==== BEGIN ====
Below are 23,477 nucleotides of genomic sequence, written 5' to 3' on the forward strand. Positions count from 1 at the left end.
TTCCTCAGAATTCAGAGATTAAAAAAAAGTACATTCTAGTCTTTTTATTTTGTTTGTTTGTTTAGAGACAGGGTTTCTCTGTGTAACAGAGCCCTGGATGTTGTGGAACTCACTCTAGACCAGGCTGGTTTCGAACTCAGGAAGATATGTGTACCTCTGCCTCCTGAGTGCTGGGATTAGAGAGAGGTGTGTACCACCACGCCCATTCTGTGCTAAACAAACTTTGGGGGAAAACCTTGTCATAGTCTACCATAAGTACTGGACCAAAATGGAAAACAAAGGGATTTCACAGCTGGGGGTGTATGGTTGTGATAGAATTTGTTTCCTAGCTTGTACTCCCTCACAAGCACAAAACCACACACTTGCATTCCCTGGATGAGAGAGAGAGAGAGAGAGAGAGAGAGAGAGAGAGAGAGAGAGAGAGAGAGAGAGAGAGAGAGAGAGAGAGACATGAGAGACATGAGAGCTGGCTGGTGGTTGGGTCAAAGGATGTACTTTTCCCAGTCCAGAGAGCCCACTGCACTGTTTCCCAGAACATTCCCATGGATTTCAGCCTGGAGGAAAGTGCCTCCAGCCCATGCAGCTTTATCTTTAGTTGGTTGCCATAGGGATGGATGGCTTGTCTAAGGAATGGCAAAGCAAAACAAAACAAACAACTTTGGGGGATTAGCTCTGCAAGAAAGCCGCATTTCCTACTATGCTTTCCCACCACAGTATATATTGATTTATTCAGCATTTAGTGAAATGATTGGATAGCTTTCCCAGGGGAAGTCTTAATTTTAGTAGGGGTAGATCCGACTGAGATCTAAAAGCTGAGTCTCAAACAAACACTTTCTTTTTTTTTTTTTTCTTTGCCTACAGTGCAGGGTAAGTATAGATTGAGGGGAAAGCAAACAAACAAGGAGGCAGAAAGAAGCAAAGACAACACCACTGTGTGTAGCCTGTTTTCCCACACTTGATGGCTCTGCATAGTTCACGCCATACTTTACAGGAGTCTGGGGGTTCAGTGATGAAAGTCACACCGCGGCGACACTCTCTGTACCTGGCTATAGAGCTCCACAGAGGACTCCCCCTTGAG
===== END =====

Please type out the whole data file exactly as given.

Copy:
Below are 23,477 nucleotides of genomic sequence, written 5' to 3' on the forward strand. Positions count from 1 at the left end.
TTCCTCAGAATTCAGAGATTAAAAAAAAGTACATTCTAGTCTTTTTATTTTGTTTGTTTGTTTAGAGACAGGGTTTCTCTGTGTAACAGAGCCCTGGATGTTGTGGAACTCACTCTAGACCAGGCTGGTTTCGAACTCAGGAAGATATGTGTACCTCTGCCTCCTGAGTGCTGGGATTAGAGAGAGGTGTGTACCACCACGCCCATTCTGTGCTAAACAAACTTTGGGGGAAAACCTTGTCATAGTCTACCATAAGTACTGGACCAAAATGGAAAACAAAGGGATTTCACAGCTGGGGGTGTATGGTTGTGATAGAATTTGTTTCCTAGCTTGTACTCCCTCACAAGCACAAAACCACACACTTGCATTCCCTGGATGAGAGAGAGAGAGAGAGAGAGAGAGAGAGAGAGAGAGAGAGAGAGAGAGAGAGAGAGAGAGAGAGAGAGAGACATGAGAGACATGAGAGCTGGCTGGTGGTTGGGTCAAAGGATGTACTTTTCCCAGTCCAGAGAGCCCACTGCACTGTTTCCCAGAACATTCCCATGGATTTCAGCCTGGAGGAAAGTGCCTCCAGCCCATGCAGCTTTATCTTTAGTTGGTTGCCATAGGGATGGATGGCTTGTCTAAGGAATGGCAAAGCAAAACAAAACAAACAACTTTGGGGGATTAGCTCTGCAAGAAAGCCGCATTTCCTACTATGCTTTCCCACCACAGTATATATTGATTTATTCAGCATTTAGTGAAATGATTGGATAGCTTTCCCAGGGGAAGTCTTAATTTTAGTAGGGGTAGATCCGACTGAGATCTAAAAGCTGAGTCTCAAACAAACACTTTCTTTTTTTTTTTTTTCTTTGCCTACAGTGCAGGGTAAGTATAGATTGAGGGGAAAGCAAACAAACAAGGAGGCAGAAAGAAGCAAAGACAACACCACTGTGTGTAGCCTGTTTTCCCACACTTGATGGCTCTGCATAGTTCACGCCATACTTTACAGGAGTCTGGGGGTTCAGTGATGAAAGTCACACCGCGGCGACACTCTCTGTACCTGGCTATAGAGCTCCACAGAGGACTCCCCCTTGAG